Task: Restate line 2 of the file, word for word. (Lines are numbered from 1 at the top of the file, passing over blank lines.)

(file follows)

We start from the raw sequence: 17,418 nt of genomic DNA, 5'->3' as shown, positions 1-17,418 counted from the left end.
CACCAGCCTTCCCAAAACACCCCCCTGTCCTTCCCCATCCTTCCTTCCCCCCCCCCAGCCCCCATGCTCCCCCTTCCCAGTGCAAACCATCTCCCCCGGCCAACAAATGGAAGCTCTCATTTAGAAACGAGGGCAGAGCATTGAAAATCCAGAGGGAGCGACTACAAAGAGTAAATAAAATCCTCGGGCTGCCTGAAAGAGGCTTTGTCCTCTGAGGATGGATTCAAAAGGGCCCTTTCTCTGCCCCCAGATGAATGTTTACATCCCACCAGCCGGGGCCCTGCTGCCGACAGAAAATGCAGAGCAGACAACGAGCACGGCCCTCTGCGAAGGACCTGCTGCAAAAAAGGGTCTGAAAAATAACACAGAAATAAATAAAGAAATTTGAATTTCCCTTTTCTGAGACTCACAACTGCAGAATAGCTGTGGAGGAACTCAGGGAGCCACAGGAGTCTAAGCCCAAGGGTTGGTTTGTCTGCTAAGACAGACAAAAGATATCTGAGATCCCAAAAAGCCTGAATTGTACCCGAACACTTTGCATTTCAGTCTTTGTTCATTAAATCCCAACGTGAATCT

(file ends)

CACCAGCCTTCCCAAAACACCCCCCTGTCCTTCCCCATCCTTCCTTCCCCCCCCCCAGCCCCCATGCTCCCCCTTCCCAGTGCAAACCATCTCCCCCGGCCAACAAATGGAAGCTCTCATTTAGAAACGAGGGCAGAGCATTGAAAATCCAGAGGGAGCGACTACAAAGAGTAAATAAAATCCTCGGGCTGCCTGAAAGAGGCTTTGTCCTCTGAGGATGGATTCAAAAGGGCCCTTTCTCTGCCCCCAGATGAATGTTTACATCCCACCAGCCGGGGCCCTGCTGCCGACAGAAAATGCAGAGCAGACAACGAGCACGGCCCTCTGCGAAGGACCTGCTGCAAAAAAGGGTCTGAAAAATAACACAGAAATAAATAAAGAAATTTGAATTTCCCTTTTCTGAGACTCACAACTGCAGAATAGCTGTGGAGGAACTCAGGGAGCCACAGGAGTCTAAGCCCAAGGGTTGGTTTGTCTGCTAAGACAGACAAAAGATATCTGAGATCCCAAAAAGCCTGAATTGTACCCGAACACTTTGCATTTCAGTCTTTGTTCATTAAATCCCAACGTGAATCT